Imágenes de páginas

Review of Books.

AN INQUIRY into the predicted character of Anti

christ ; or the Antichristianism of the Church of Rome investigated. A Charge delivered to the Clergy of the Archdeaconry of Ely, at a Visitation, foc., on Tuesday, April 23, 1844. With an Appendix. By the Rev. J. H. Browne, M.A., Archdeacon of Ely, &c. Published at the request of the Clergy.Hatchards.

What would John Bunyan have said, bad any one suggested to him that in the course of a few generations it would become necessary for the ministers of the gospel to engage in active and arduous warfare against the old giant Pope, whom he describes as being, by reason of age, and also of the many shrewd brushes that he met with in his younger days, grown so crazy and stiff in his joints that he can now do little more than sit in bis cave's mouth,

grinning at pilgrims as they go by, and biting his nails because he cannot come at them. It would have tended to stay that unnatural civil war in which Protestantism was engaged against itself, to have caught a glimpse of what was coming.

Archdeacon Browne has gone over the whole ground of a controversy that we might well have hoped was long ago terminated; but every inch of which is again to be contested. He has well and boldly, as is his wont, fulfilled the task, and has again renewed the branded mark on the front of the Papacy, which certain traitorous hands among us are labouring hard to efface. In the long and valuable appendix, we rejoice to find this zealous champion taking up the gauntlet also in defence of the maligned Albigenses; while he gives some deeply interesting extracts bearing on the Inquisition and other instruments of popish cruelty. It is always a pleasure to us to announce one of these charges. Long may the Archdeacon be spared to contend earnestly for the faith !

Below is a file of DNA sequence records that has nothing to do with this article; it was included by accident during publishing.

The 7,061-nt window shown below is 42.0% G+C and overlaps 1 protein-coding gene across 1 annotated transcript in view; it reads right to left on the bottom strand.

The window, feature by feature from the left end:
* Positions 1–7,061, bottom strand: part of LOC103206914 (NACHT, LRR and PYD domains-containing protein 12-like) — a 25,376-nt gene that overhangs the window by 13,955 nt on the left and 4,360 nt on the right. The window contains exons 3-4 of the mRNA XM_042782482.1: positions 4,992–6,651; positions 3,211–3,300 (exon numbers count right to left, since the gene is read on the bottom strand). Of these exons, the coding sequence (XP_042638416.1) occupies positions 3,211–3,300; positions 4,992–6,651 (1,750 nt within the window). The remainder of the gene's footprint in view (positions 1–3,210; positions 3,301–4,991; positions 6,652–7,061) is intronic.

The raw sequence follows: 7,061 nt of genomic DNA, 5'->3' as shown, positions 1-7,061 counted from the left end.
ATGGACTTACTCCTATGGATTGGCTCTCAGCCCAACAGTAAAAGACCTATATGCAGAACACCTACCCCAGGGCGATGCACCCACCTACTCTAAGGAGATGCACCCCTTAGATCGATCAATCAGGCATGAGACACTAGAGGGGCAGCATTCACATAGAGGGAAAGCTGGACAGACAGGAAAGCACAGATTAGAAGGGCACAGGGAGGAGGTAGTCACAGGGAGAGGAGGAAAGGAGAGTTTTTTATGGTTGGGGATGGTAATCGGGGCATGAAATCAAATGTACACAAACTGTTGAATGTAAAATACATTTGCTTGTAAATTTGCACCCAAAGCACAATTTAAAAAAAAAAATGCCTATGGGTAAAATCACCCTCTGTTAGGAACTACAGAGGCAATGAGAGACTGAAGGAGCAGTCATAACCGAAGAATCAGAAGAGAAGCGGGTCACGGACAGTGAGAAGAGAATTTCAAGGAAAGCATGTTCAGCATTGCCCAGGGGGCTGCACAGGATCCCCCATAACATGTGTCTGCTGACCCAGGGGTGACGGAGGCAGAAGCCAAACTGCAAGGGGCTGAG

written during eleven years residence and travels amongst the Chinese, Siamese, Javanese, Khassias, and other Eastern Nations. By J. Tomlin, B.A., formerly of St. John's College, Cambridge.-Nisbet and Co.

The heavy calamity which befel the pious and amiable writer of these memorials, will account for occasional imperfectness in their details. The ship in which he had embarked, with his family, for the homeward voyage, was burnt at sea ; and together with all the rest of his property, many valuable papers were lost. He bas, nevertheless brought before us a very interesting detail ; especially in relation to the Siamese, and the Chinamen ; and we feel that in recommending the volume we are helping to awaken a warmer feeling on bebalf of a most accessible and hopeful class of our fellow-creatures. No one can read the book without being struck by the ripeness of the field, unto which so few labourers have yet been sent. May the Author obtain his heart's desire, by being made instrumental in bringing it under more abundant cultivation !

SERMONS preached in the parish church of St. George's, Bloomsbury. By the Rev. Robert William Dibdin, A.M. Minister of West Street Episcopal Chapel, St. Giles.- Nisbet and Co.